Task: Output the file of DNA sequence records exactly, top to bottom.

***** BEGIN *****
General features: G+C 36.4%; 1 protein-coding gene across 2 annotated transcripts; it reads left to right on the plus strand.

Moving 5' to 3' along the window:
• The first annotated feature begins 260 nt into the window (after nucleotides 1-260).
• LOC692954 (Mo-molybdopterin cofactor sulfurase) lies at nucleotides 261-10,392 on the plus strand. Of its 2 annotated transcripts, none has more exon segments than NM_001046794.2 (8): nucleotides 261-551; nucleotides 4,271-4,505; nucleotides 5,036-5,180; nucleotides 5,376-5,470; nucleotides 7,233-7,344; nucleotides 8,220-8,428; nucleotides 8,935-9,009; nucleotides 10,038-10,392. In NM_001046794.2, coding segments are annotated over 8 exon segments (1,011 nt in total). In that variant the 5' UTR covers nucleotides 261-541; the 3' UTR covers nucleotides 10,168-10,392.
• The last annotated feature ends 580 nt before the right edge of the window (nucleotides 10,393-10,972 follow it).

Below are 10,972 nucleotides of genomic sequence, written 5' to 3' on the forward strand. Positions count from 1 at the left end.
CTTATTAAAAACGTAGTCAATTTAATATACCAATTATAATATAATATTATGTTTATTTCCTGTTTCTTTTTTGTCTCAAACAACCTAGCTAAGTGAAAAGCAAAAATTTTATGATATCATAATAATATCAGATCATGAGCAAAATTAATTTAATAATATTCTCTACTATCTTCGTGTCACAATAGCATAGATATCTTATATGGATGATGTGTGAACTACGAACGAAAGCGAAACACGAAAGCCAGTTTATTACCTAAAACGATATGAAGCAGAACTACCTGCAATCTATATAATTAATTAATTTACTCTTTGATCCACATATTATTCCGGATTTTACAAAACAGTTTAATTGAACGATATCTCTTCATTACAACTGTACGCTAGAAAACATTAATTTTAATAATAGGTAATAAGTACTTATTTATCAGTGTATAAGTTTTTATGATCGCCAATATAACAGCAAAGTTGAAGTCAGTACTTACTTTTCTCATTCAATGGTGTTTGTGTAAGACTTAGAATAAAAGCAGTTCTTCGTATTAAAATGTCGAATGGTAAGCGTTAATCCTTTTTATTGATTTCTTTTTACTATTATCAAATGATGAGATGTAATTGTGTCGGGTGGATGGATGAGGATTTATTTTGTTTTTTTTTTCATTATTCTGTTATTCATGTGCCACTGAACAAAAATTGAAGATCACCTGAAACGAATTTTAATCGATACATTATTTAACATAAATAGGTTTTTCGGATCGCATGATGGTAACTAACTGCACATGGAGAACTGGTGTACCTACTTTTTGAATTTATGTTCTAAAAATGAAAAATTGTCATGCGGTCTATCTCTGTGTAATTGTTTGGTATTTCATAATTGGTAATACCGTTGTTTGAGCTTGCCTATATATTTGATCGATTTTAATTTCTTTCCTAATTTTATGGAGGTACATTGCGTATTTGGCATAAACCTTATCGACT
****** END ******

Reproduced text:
General features: G+C 36.4%; 1 protein-coding gene across 2 annotated transcripts; it reads left to right on the plus strand.

Moving 5' to 3' along the window:
• The first annotated feature begins 260 nt into the window (after nucleotides 1-260).
• LOC692954 (Mo-molybdopterin cofactor sulfurase) lies at nucleotides 261-10,392 on the plus strand. Of its 2 annotated transcripts, none has more exon segments than NM_001046794.2 (8): nucleotides 261-551; nucleotides 4,271-4,505; nucleotides 5,036-5,180; nucleotides 5,376-5,470; nucleotides 7,233-7,344; nucleotides 8,220-8,428; nucleotides 8,935-9,009; nucleotides 10,038-10,392. In NM_001046794.2, coding segments are annotated over 8 exon segments (1,011 nt in total). In that variant the 5' UTR covers nucleotides 261-541; the 3' UTR covers nucleotides 10,168-10,392.
• The last annotated feature ends 580 nt before the right edge of the window (nucleotides 10,393-10,972 follow it).

Below are 10,972 nucleotides of genomic sequence, written 5' to 3' on the forward strand. Positions count from 1 at the left end.
CTTATTAAAAACGTAGTCAATTTAATATACCAATTATAATATAATATTATGTTTATTTCCTGTTTCTTTTTTGTCTCAAACAACCTAGCTAAGTGAAAAGCAAAAATTTTATGATATCATAATAATATCAGATCATGAGCAAAATTAATTTAATAATATTCTCTACTATCTTCGTGTCACAATAGCATAGATATCTTATATGGATGATGTGTGAACTACGAACGAAAGCGAAACACGAAAGCCAGTTTATTACCTAAAACGATATGAAGCAGAACTACCTGCAATCTATATAATTAATTAATTTACTCTTTGATCCACATATTATTCCGGATTTTACAAAACAGTTTAATTGAACGATATCTCTTCATTACAACTGTACGCTAGAAAACATTAATTTTAATAATAGGTAATAAGTACTTATTTATCAGTGTATAAGTTTTTATGATCGCCAATATAACAGCAAAGTTGAAGTCAGTACTTACTTTTCTCATTCAATGGTGTTTGTGTAAGACTTAGAATAAAAGCAGTTCTTCGTATTAAAATGTCGAATGGTAAGCGTTAATCCTTTTTATTGATTTCTTTTTACTATTATCAAATGATGAGATGTAATTGTGTCGGGTGGATGGATGAGGATTTATTTTGTTTTTTTTTTCATTATTCTGTTATTCATGTGCCACTGAACAAAAATTGAAGATCACCTGAAACGAATTTTAATCGATACATTATTTAACATAAATAGGTTTTTCGGATCGCATGATGGTAACTAACTGCACATGGAGAACTGGTGTACCTACTTTTTGAATTTATGTTCTAAAAATGAAAAATTGTCATGCGGTCTATCTCTGTGTAATTGTTTGGTATTTCATAATTGGTAATACCGTTGTTTGAGCTTGCCTATATATTTGATCGATTTTAATTTCTTTCCTAATTTTATGGAGGTACATTGCGTATTTGGCATAAACCTTATCGACT